Incident Of The Week: Cyber Criminals Launch Ransomware Attack on Water Utility in Hurricane Ravaged N.C.

An estimated 150,000 customers are reportedly not impacted

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Esther Shein

Already reeling from the effects of Hurricane Florence, the Onslow Water and Sewer Authority (ONWASA) in Jackson, N.C. has been the target of a ransomware attack by cyber criminals that crippled the water utility’s computer systems.

ONWASA officials said no customer information was compromised in the attack discovered on Oct. 4, nor has there been any disruption to waste water services and the water supply. The utility’s servers and computers began experiencing attacks from the Emotet virus, which is “an advanced, modular banking Trojan that primarily functions as a downloader or dropper of other banking Trojans,” according to the alert issued by US-CERT in July. It is considered one of “the most costly and destructive malware” affecting the public and private sectors.

Outside security specialists were brought in once it became clear the problem was persistent. Then, on Oct. 13, the malware launched the Ryuk crypto-virus, which spread quickly throughout the network, encrypting databases and files, according to ONWASA CEO Jeffrey Hudson, in a statement.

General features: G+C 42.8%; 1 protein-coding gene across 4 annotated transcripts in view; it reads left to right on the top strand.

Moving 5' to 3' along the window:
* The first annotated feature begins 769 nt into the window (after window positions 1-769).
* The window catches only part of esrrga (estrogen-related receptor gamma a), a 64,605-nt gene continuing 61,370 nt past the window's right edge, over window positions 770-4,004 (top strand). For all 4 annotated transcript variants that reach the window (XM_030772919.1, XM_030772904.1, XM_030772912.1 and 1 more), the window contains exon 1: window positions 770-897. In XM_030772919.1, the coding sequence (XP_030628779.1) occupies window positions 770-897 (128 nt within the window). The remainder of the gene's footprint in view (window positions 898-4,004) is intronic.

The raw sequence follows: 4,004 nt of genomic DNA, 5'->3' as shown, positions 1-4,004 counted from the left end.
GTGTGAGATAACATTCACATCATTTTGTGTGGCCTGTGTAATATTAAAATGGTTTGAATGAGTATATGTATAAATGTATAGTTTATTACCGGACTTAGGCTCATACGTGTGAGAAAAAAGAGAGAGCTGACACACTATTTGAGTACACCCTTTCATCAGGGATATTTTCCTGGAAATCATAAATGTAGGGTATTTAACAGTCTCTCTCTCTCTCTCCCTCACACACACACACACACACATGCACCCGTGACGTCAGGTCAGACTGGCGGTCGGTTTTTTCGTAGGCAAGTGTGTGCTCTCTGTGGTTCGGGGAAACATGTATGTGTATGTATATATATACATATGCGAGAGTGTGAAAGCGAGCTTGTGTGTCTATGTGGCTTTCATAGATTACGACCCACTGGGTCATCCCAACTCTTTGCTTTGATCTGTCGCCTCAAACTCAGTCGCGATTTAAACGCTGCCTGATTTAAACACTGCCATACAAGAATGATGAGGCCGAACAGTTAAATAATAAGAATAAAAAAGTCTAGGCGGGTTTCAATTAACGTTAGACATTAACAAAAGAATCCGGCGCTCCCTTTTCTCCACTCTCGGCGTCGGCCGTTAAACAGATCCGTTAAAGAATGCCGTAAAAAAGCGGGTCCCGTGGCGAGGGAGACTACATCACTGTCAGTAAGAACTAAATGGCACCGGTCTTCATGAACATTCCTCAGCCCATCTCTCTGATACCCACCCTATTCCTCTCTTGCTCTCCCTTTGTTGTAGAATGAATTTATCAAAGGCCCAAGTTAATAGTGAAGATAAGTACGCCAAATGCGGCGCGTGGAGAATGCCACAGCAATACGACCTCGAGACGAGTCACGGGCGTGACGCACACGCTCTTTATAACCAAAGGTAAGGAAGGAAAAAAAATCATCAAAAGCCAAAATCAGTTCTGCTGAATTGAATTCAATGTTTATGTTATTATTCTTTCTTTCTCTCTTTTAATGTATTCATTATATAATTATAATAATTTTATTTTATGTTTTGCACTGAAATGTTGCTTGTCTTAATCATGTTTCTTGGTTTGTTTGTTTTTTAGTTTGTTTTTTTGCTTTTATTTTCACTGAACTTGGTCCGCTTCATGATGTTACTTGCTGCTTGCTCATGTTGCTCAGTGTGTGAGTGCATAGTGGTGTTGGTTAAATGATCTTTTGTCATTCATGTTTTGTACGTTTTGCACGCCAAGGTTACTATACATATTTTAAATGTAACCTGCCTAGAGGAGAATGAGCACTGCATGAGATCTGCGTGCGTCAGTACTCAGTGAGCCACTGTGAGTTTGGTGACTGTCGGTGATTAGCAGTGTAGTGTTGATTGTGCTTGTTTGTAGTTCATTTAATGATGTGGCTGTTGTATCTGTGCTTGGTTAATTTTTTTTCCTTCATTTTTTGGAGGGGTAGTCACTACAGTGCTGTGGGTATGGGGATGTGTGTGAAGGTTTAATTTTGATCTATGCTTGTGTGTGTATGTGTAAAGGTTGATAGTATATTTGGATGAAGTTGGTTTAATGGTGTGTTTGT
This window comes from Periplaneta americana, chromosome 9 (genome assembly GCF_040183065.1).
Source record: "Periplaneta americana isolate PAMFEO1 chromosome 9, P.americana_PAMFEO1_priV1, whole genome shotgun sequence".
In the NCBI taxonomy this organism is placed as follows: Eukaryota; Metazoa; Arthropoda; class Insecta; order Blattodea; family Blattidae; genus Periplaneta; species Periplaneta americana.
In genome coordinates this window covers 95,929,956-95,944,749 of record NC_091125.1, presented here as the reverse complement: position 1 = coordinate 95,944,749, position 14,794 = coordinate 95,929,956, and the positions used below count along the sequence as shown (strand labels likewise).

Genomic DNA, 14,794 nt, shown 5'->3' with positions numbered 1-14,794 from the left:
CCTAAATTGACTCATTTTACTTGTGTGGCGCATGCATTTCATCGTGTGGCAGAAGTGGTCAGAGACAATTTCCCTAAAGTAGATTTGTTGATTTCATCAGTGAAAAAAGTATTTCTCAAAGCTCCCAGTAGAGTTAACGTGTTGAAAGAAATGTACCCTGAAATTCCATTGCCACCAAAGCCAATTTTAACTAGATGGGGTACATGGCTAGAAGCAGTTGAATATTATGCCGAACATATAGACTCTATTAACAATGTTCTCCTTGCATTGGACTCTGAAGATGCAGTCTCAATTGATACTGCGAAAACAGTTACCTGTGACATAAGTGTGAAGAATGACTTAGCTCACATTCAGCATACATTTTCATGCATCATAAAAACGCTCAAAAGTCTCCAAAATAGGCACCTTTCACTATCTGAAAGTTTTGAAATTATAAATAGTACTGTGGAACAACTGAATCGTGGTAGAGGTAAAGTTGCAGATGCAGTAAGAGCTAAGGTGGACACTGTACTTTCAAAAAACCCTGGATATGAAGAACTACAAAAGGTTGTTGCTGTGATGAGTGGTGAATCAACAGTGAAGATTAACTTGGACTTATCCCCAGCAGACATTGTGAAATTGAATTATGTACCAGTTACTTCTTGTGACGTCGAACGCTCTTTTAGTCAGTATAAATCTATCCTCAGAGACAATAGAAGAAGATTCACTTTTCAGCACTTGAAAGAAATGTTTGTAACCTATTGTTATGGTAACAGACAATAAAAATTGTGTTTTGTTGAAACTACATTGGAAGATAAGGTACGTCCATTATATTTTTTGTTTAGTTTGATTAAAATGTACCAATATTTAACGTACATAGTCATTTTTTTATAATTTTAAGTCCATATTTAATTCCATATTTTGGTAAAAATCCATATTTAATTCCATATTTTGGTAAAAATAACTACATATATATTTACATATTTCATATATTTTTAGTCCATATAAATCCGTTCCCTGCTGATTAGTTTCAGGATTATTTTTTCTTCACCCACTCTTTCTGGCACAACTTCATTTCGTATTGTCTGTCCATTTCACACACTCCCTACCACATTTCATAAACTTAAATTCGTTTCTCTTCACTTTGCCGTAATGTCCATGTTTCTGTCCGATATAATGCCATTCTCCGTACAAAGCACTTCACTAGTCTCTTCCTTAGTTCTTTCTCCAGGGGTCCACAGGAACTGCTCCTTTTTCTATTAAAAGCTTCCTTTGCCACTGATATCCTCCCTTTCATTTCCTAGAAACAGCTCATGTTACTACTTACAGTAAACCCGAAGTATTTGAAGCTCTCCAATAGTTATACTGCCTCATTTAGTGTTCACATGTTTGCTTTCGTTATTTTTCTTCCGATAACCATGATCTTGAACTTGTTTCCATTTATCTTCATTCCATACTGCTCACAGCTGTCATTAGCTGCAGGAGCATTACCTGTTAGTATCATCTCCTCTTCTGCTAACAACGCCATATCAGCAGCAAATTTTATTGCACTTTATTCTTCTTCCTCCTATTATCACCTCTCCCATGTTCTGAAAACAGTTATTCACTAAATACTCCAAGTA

The utility has received one email from the cyber criminals “who may be based in a foreign country,” he said, and are demanding an undermined financial payment. Hudson said ONWASA has no intention of paying the ransom and that it “will not negotiate with criminals nor bow to their demands.”

Instead, the utility will rebuild its databases and computer systems from scratch, he said. The attack is consistent with others experienced by other municipal utilities in Atlanta and Mecklenburg County, N.C., he said.

Ryuk ransomware was reportedly behind several attacks this summer, according to Check Point Research in a September report. The attackers normally ask for a payment of between 15 to 50 bitcoin and have so far collected $640,000, the firm said.

ONWASA said local, state and federal agencies are investigating.

Hudson told local station WITN that the cyberattack may be related to the timing of Hurricane Florence and Tropical Storm Michael.

"The level of coincidence is too great for hackers somewhere on earth to pick a community of heroes, the home of the Marine Corps, with three major military installations, picking and targeting a critical component of infrastructure, the water system, immediately following two storms," he said.

The Center for Internet Security has warned the public that interest in cyberattacks tends to increase after a natural disaster. “Malicious actors leverage public interest during natural disasters and other high-profile events in order to conduct financial fraud and disseminate malware,” the center noted in a statement.